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Issue #9: Slip Stitch for Style

It's January and I know some folks have scarf fatigue after churning out a pile of gift scarves late into Christmas Eve! This is not actually a scarf.
This is pure slip stitch crochet. It did NOT take a long time to make, despite its reputation among the uninitiated (which is due to being perceived as the tiniest stitch in the entire crochet universe).

This fabric excites me greatly! I've written a basic sample pattern for it, below. I'm so affected by how the fabric stretches, squishes, and drapes that I'm not sure how well my photos convey it visually.

If I weren't already a convert to Slip Stitch Crochet, this would do it. My friend Colette is behaving like a convert: she loved it and went right out to a yarn shop to buy yarn. A designer friend saw it and started holding it up to her body every which way with design ideas tumbling out.

I hope you'll use the pattern below to try a swatch and see for yourself, even if you've slip stitched already, because there is more than one way to make fabric with this stitch & gauge. This one resembles knitted stockinette or 1X1 knitted rib to many people. It also reminds me of another knit stitch called Brioche, or Shaker Stitch.

I'm less interested in making crochet look like knitting and far more jazzed about reclaiming an underestimated crochet stitch to make such pleasing and useful fabric. It behaves like classic ribbing and design-wise this opens up to crocheters all sorts of classic fashion looks, for both genders. I prefer it to the usual crochet ribbing made of posts, half doubles or single crochet stitches.

Simple, Quick, Gratifying Slip Stitch Project

As I said above, my goal is NOT to make a scarf, but so far, this would be a fabulous one, for men too. This ribbing is the start of a mystery design.
Here are the particulars of Step One of my current garment experiment, if you wish to follow along; or, it's a complete free pattern for a scarf in itself.

Slip Stitch 'Classico Scarf'
With worsted weight yarn (shown is Berroco Vintagetm) and a size J-US10/6mm crochet hook, Ch 25, sl st in the 2nd ch from the hook, sl st in each ch across: 24 sl sts. Ch 1 to turn: chain tightly enough so that the chain stitch is half the size it would normally be. Make your turning chain the same tightness every row. Note: Some people don't ch 1 to turn in Slip Stitch Crochet. In this case I do for the Mystery Design, so it's optional for you.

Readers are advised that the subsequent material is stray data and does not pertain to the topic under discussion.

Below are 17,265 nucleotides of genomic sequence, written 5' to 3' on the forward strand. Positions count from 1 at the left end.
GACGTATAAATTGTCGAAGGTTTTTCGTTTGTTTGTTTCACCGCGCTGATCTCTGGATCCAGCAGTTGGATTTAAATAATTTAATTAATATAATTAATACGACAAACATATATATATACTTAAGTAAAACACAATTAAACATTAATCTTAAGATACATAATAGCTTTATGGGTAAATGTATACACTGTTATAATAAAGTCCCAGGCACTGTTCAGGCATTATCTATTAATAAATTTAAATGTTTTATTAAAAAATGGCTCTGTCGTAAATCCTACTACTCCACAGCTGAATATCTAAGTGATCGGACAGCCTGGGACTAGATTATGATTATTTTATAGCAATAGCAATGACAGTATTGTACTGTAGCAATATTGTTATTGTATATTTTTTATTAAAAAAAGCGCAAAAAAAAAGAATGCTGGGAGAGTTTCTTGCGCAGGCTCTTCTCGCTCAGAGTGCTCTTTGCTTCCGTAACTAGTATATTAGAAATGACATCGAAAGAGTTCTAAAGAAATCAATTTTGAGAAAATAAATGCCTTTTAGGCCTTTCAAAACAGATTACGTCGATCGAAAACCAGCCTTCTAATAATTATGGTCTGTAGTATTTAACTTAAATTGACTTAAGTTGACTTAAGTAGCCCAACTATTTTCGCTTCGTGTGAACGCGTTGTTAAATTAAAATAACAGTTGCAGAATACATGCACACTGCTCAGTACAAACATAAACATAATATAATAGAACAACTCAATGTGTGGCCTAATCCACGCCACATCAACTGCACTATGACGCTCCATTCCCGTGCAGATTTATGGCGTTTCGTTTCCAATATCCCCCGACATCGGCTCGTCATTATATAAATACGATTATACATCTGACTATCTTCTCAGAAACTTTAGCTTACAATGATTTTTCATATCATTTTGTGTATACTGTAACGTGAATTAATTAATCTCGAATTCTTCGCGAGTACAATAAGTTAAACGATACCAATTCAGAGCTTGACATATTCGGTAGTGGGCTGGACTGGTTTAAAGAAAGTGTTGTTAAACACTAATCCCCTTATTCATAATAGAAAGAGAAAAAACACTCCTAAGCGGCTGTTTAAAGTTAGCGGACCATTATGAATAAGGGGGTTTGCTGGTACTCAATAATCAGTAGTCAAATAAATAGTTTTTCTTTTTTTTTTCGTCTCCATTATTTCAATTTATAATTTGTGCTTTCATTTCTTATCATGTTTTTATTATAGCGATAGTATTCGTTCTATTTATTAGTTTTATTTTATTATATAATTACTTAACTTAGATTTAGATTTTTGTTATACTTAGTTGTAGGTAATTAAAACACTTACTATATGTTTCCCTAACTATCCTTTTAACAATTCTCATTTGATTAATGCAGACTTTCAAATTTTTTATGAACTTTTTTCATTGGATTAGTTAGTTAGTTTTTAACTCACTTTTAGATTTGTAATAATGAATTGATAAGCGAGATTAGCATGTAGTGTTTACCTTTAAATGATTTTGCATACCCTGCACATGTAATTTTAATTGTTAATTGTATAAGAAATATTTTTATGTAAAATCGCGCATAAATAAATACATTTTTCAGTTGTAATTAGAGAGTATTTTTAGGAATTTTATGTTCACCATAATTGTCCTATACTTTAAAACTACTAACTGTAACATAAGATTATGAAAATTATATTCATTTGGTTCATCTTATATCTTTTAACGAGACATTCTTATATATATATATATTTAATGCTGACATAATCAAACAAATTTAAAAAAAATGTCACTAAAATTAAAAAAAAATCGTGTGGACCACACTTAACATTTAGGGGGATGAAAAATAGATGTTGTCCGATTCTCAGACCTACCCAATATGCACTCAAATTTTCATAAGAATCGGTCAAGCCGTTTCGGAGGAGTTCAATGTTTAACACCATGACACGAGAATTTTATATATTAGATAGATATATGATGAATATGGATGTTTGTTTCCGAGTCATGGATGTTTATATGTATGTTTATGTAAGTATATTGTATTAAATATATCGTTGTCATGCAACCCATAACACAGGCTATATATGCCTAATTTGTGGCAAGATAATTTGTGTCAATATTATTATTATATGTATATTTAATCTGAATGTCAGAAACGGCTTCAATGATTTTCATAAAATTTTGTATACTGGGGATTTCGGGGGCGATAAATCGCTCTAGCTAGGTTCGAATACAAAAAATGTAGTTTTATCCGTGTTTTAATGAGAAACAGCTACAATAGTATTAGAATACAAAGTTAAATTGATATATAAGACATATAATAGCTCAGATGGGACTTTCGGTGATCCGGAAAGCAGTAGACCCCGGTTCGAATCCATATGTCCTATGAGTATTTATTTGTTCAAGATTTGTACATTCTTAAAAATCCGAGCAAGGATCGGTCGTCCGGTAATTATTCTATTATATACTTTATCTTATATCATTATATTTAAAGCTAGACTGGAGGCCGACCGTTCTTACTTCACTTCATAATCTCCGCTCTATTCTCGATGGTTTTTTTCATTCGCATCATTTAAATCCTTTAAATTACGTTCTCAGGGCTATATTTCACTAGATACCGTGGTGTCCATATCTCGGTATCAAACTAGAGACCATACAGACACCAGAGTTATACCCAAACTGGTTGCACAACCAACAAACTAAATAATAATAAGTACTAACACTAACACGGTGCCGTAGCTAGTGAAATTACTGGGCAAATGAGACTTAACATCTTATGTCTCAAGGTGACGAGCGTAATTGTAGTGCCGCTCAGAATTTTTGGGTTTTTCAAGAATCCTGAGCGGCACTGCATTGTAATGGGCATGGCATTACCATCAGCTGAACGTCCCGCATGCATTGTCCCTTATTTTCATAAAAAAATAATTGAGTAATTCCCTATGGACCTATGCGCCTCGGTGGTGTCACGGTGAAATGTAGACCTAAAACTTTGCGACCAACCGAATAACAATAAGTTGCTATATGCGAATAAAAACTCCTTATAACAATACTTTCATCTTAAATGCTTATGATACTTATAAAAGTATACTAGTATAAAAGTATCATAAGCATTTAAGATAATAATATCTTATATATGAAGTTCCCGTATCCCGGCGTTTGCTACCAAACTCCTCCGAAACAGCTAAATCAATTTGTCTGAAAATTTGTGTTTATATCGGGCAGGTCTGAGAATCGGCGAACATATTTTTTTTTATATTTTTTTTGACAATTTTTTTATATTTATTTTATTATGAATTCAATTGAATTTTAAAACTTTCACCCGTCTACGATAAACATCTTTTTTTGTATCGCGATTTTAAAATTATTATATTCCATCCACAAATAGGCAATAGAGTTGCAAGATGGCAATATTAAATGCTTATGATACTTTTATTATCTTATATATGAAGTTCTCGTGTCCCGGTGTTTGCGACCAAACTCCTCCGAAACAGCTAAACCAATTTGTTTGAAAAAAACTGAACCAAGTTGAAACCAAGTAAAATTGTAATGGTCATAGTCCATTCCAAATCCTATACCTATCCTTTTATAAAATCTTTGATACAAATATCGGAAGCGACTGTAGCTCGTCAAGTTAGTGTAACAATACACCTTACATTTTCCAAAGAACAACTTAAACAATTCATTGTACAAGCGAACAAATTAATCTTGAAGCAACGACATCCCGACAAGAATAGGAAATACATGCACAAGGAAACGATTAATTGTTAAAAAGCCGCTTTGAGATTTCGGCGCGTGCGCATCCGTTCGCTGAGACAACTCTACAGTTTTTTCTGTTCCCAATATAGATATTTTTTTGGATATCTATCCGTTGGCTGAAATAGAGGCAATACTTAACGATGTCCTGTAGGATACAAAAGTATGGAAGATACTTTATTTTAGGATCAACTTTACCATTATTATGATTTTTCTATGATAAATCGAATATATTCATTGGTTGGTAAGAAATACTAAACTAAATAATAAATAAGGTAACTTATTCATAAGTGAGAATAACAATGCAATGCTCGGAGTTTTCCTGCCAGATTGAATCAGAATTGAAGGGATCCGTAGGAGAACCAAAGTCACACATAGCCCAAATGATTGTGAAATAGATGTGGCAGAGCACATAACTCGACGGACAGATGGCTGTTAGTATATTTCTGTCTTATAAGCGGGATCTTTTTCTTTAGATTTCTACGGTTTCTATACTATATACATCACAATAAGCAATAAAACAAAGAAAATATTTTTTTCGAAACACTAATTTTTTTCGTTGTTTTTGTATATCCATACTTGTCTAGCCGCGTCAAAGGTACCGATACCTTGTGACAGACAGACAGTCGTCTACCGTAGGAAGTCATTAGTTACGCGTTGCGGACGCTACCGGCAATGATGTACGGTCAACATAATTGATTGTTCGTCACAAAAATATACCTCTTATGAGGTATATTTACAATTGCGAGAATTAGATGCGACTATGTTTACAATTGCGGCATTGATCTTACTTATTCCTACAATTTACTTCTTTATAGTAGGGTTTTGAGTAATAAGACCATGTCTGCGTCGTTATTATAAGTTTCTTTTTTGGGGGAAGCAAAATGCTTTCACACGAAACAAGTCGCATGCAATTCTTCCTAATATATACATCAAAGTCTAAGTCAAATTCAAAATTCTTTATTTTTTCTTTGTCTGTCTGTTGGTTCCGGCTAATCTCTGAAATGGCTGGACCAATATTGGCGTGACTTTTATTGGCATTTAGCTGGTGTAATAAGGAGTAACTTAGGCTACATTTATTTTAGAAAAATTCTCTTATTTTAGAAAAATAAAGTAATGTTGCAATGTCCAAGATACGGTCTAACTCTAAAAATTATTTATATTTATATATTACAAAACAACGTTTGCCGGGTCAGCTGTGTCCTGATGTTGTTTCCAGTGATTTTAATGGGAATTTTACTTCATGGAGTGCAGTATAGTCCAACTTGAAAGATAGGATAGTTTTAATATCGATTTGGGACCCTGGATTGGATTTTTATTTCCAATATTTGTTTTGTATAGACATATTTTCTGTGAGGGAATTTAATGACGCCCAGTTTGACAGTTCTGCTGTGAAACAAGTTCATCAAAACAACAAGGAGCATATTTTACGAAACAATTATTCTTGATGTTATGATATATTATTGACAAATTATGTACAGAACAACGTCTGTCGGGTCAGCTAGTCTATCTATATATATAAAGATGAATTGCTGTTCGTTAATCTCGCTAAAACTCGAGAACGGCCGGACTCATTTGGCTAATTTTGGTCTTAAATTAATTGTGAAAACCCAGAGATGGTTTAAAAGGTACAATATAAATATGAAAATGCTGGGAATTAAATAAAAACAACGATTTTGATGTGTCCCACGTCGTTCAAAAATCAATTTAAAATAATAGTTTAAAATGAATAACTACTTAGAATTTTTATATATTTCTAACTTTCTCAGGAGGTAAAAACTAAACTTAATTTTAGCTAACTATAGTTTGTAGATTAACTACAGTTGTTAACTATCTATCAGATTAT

Row 1: Sl st in the back loop only of each sl st, ch 1 as noted above, turn.
Repeat Row 1 until Classico Scarf is as long as you wish. Your last row is also the finished edge, so just fasten off and weave in ends.
For a 50-inch long scarf, I used a little over 1 skein of the yarn shown; scarf is 6 inches wide. If your rows are not as wide, you're probably accustomed to pulling your slip stitches tighter than other stitches (this is common). Please see my blog post about this here.

Abbrev's: ch=chain, sl st=slip stitch.

That's it for now! If you know someone who would enjoy this kind of newsletter, please forward this to them so that they can subscribe. If you have any comments or suggestions, feel free to email me. Thanks!      --Vashti
It's Going to Be BIG!
I consider Slip Stitch Crochet to be a trending topic in its early stages in crochet land.
(For comparison, Tunisian Crochet, another hot topic among crocheters as well as knitters, is further along.)
I'm using "Slip Stitch Crochet" to encompass an international variety of old and new types. You can read an overview I wrote, with handy links, here.

Mystery Design
The green ribbing-style slip stitch fabric above looks like it's a scarf--and if I stopped now it would be. It's actually the start of a slouchy sweater experiment. If it ends well, it will be a dazzlingly fun project.

The slip stitch patterns I've published until now differ from the ribbing type shown above.
This is Pullover Shrug, in raw silk.
Also, Mr. Stretchy, Slipster Slackscarf, and Onefellswoop Fingerless Mitts:
Working the slip stitches into the front loop only results in a different fabric. I'm already exploring more kinds of slip stitch fabrics.

Three Links I've Enjoyed Lately